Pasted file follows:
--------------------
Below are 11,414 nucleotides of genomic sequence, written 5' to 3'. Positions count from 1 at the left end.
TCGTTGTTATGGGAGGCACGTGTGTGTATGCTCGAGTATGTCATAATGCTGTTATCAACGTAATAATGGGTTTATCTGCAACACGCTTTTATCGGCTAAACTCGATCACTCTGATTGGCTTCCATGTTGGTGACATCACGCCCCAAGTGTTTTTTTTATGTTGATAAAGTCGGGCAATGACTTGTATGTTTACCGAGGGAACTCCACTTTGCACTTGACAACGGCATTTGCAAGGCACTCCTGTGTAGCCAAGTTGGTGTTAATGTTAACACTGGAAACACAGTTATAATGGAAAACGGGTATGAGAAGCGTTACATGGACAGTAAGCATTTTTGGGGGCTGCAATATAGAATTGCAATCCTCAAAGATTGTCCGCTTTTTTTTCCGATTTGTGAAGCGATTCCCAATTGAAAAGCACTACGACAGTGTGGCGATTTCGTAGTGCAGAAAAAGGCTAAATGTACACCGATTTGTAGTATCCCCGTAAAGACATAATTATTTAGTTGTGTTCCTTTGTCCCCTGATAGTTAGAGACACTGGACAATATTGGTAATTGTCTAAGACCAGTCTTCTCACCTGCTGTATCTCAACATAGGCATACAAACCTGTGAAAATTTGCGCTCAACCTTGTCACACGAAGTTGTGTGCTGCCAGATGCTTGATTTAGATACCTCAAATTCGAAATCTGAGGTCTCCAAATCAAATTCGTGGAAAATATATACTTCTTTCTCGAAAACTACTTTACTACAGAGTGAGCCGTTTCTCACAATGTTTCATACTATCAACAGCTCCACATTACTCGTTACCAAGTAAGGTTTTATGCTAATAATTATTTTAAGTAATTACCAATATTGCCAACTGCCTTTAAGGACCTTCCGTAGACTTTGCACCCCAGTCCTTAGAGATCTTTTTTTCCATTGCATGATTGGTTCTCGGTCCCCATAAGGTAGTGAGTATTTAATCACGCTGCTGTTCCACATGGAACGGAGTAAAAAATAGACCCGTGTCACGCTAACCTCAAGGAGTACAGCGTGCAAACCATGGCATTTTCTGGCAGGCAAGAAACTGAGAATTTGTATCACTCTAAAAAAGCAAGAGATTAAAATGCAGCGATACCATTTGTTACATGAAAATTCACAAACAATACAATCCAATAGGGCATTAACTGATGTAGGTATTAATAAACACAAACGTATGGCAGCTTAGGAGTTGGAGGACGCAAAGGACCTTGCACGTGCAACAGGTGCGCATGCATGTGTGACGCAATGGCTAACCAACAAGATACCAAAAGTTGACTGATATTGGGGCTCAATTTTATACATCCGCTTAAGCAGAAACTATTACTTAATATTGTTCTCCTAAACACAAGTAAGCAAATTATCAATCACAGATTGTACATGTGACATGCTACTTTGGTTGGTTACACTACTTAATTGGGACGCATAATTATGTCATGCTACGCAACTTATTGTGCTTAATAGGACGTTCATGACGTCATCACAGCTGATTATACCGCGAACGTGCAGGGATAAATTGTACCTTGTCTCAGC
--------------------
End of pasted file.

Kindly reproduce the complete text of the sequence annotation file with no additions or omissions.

Below are 11,414 nucleotides of genomic sequence, written 5' to 3'. Positions count from 1 at the left end.
TCGTTGTTATGGGAGGCACGTGTGTGTATGCTCGAGTATGTCATAATGCTGTTATCAACGTAATAATGGGTTTATCTGCAACACGCTTTTATCGGCTAAACTCGATCACTCTGATTGGCTTCCATGTTGGTGACATCACGCCCCAAGTGTTTTTTTTATGTTGATAAAGTCGGGCAATGACTTGTATGTTTACCGAGGGAACTCCACTTTGCACTTGACAACGGCATTTGCAAGGCACTCCTGTGTAGCCAAGTTGGTGTTAATGTTAACACTGGAAACACAGTTATAATGGAAAACGGGTATGAGAAGCGTTACATGGACAGTAAGCATTTTTGGGGGCTGCAATATAGAATTGCAATCCTCAAAGATTGTCCGCTTTTTTTTCCGATTTGTGAAGCGATTCCCAATTGAAAAGCACTACGACAGTGTGGCGATTTCGTAGTGCAGAAAAAGGCTAAATGTACACCGATTTGTAGTATCCCCGTAAAGACATAATTATTTAGTTGTGTTCCTTTGTCCCCTGATAGTTAGAGACACTGGACAATATTGGTAATTGTCTAAGACCAGTCTTCTCACCTGCTGTATCTCAACATAGGCATACAAACCTGTGAAAATTTGCGCTCAACCTTGTCACACGAAGTTGTGTGCTGCCAGATGCTTGATTTAGATACCTCAAATTCGAAATCTGAGGTCTCCAAATCAAATTCGTGGAAAATATATACTTCTTTCTCGAAAACTACTTTACTACAGAGTGAGCCGTTTCTCACAATGTTTCATACTATCAACAGCTCCACATTACTCGTTACCAAGTAAGGTTTTATGCTAATAATTATTTTAAGTAATTACCAATATTGCCAACTGCCTTTAAGGACCTTCCGTAGACTTTGCACCCCAGTCCTTAGAGATCTTTTTTTCCATTGCATGATTGGTTCTCGGTCCCCATAAGGTAGTGAGTATTTAATCACGCTGCTGTTCCACATGGAACGGAGTAAAAAATAGACCCGTGTCACGCTAACCTCAAGGAGTACAGCGTGCAAACCATGGCATTTTCTGGCAGGCAAGAAACTGAGAATTTGTATCACTCTAAAAAAGCAAGAGATTAAAATGCAGCGATACCATTTGTTACATGAAAATTCACAAACAATACAATCCAATAGGGCATTAACTGATGTAGGTATTAATAAACACAAACGTATGGCAGCTTAGGAGTTGGAGGACGCAAAGGACCTTGCACGTGCAACAGGTGCGCATGCATGTGTGACGCAATGGCTAACCAACAAGATACCAAAAGTTGACTGATATTGGGGCTCAATTTTATACATCCGCTTAAGCAGAAACTATTACTTAATATTGTTCTCCTAAACACAAGTAAGCAAATTATCAATCACAGATTGTACATGTGACATGCTACTTTGGTTGGTTACACTACTTAATTGGGACGCATAATTATGTCATGCTACGCAACTTATTGTGCTTAATAGGACGTTCATGACGTCATCACAGCTGATTATACCGCGAACGTGCAGGGATAAATTGTACCTTGTCTCAGC